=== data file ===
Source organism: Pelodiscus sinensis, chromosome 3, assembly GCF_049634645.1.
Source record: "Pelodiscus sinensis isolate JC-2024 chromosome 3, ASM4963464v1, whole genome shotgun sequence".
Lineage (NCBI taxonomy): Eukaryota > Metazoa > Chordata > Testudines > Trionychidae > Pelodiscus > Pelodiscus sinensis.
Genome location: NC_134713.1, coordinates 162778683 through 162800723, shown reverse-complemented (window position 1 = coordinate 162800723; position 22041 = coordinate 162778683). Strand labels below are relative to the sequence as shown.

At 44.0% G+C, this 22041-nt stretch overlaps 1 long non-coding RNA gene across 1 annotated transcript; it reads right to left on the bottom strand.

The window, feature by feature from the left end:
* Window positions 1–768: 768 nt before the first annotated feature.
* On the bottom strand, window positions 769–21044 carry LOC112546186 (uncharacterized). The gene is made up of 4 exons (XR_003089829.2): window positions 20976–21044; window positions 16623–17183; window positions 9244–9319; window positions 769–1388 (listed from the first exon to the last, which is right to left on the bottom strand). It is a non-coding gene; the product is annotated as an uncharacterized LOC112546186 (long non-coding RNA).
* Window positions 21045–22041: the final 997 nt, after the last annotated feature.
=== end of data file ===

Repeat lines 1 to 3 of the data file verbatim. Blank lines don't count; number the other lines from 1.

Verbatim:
Source organism: Pelodiscus sinensis, chromosome 3, assembly GCF_049634645.1.
Source record: "Pelodiscus sinensis isolate JC-2024 chromosome 3, ASM4963464v1, whole genome shotgun sequence".
Lineage (NCBI taxonomy): Eukaryota > Metazoa > Chordata > Testudines > Trionychidae > Pelodiscus > Pelodiscus sinensis.